Divers have confirmed the identity of the wreck of a British submarine that was sunk by a German mine near Malta in 1942, putting an end to controversial claims that the sub was sunk by Italian warplanes during a secret mission off the coast of Libya.
University of Malta maritime archaeologist Timmy Gambin said a team of six researchers made two dives to the wreck at the end of April and established it was the HMS Urge by the name embossed on its conning tower.
Before it went missing in April 1942, the submarine, skippered by Lt. Cmdr. Edward Tomkinson, had distinguished itself with a string of successes in battle, including crippling the Italian battleship Vittorio Veneto and sinking the Italian cruiser Bande Nere, according to the Royal Navy.
In 1942, the Urge was based at Malta, which was then a key British naval port in the Mediterranean Sea. At the end of April that year, the British Admiralty ordered the submarine to leave for Egypt, along with other warships, to escape the intense bombardment of the island by the German and Italian air forces.
But the Urge never arrived at Alexandria in Egypt and was officially reported missing at sea with 32 crew, 11 other naval personnel and a war correspondent on board.
The mystery of what happened to the Urge resurfaced in 2015 when a Belgian diver, Jean-Pierre Misson, claimed to have discovered its wreck off the coast of Libya, where he said it had been sunk by Italian warplanes during a secret mission, War History Online reported at the time.
Misson's claims were contentious because they implied the Urge was off course when it sank, and that its commander may have disobeyed his orders. Misson continues to suggest that the wreck he found off Libya is that of the Urge, and that there has been a conspiracy to cover up its mission and fate.
But Gambin said the latest dives to the wreck off Malta confirmed it was the Urge, which was indicated by both the name embossed on the port side of its conning tower and a detailed three-dimensional digital scan of its hull, which matches the dimensions of the missing sub.
"It is now 100 percent confirmed," Gambin told Live Science. "We got some good images of the name that will hopefully do away with the absurd claim that she was lost off North Africa."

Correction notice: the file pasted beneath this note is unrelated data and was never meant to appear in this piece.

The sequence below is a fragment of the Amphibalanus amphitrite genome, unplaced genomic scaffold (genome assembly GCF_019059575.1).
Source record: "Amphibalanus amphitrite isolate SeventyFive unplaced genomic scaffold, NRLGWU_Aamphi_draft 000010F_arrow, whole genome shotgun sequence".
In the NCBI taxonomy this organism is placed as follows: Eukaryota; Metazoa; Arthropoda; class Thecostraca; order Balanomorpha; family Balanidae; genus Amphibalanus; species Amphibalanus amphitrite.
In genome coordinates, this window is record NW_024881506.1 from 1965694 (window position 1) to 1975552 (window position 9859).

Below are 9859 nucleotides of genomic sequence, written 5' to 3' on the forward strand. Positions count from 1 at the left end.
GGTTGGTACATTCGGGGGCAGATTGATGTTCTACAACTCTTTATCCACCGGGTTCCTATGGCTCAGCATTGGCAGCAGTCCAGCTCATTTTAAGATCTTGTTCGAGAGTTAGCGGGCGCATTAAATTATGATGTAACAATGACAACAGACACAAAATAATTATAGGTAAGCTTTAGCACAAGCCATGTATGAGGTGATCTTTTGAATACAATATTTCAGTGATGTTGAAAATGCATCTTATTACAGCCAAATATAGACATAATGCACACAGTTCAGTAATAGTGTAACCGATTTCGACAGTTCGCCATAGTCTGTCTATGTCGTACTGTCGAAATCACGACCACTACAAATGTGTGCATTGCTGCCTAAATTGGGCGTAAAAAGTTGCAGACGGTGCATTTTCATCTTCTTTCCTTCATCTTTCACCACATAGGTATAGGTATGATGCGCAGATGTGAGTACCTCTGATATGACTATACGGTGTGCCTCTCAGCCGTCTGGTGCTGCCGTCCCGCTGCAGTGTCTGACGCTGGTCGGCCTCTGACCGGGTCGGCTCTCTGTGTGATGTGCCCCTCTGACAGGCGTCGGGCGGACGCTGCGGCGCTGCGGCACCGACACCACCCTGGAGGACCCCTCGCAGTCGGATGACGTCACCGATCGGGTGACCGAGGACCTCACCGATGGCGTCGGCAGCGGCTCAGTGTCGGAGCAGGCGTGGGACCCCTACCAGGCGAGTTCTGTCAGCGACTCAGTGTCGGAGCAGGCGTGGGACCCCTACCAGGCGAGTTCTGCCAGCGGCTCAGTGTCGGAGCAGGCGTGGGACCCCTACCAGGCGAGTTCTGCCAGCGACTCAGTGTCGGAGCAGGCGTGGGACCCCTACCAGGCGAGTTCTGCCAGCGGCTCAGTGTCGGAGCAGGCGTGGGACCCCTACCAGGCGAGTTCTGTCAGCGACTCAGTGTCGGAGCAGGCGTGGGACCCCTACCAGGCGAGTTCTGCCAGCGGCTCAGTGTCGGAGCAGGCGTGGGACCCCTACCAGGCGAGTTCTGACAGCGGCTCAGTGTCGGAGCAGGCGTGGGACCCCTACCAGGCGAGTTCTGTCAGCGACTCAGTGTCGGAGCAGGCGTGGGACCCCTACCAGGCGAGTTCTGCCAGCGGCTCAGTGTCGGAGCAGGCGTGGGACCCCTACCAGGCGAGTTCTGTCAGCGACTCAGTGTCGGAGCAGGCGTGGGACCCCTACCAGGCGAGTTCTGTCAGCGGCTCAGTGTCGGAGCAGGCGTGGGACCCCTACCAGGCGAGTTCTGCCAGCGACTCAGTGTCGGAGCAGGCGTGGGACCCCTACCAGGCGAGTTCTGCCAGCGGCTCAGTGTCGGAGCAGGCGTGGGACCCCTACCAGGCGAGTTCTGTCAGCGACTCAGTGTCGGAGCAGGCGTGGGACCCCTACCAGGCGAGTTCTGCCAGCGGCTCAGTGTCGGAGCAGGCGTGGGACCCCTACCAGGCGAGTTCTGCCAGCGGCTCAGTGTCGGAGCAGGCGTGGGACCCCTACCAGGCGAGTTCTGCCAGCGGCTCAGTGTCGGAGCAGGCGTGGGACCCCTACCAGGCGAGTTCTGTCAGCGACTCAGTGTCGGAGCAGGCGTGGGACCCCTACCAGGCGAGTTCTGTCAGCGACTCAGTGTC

This is the first time people have dived to the wreck of the Urge; an autonomous underwater vehicle (AUV) discovered the wreck in 2019, and subsequent efforts have been delayed by the COVID-19 pandemic, Gambin said.
A team of six people, including Gambin, spent a total of more than 20 minutes at a depth of about 360 feet (110 meters), taking high-resolution photographs and video of the wreck, he said.
Their inspection revealed that the submarine had struck a naval mine placed by a German warship; the divers could see that the blast from the mine had punched a hole through the pressure hull of the submarine near the bow.
The bow section must have rapidly filled with water and then broken off when the stricken sub plunged into the ocean floor, he said.
Photographs of the embossed name had been difficult to obtain, he said, because the best angle to highlight it was partially obscured by a legally protected gorgonian coral that had been growing there for decades.
"We abide by international standards where we don't touch the wreck, so I'm not going to go and just shove it out of the way," he said.
Details from the latest dives will now be forwarded to the United Kingdom's Royal Navy, which has responsibility for the wreck under international law.
Gambin said that finally determining the wreck was the Urge was personally important. "There is a massive difference between working on a Roman shipwreck, which is important archaeologically and very spectacular, and working with something from a recent conflict," he said.
"The daughter of the commander is still alive. … The love letters written by her mother are in the submarine," he said. "So for me, the science and the safety of the dives are paramount, but the most important thing is closure for the families."
Originally published on Live Science.
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Tom Metcalfe is a freelance journalist and regular Live Science contributor who is based in London in the United Kingdom. Tom writes mainly about science, space, archaeology, the Earth and the oceans. He has also written for the BBC, NBC News, National Geographic, Scientific American, Air & Space, and many others.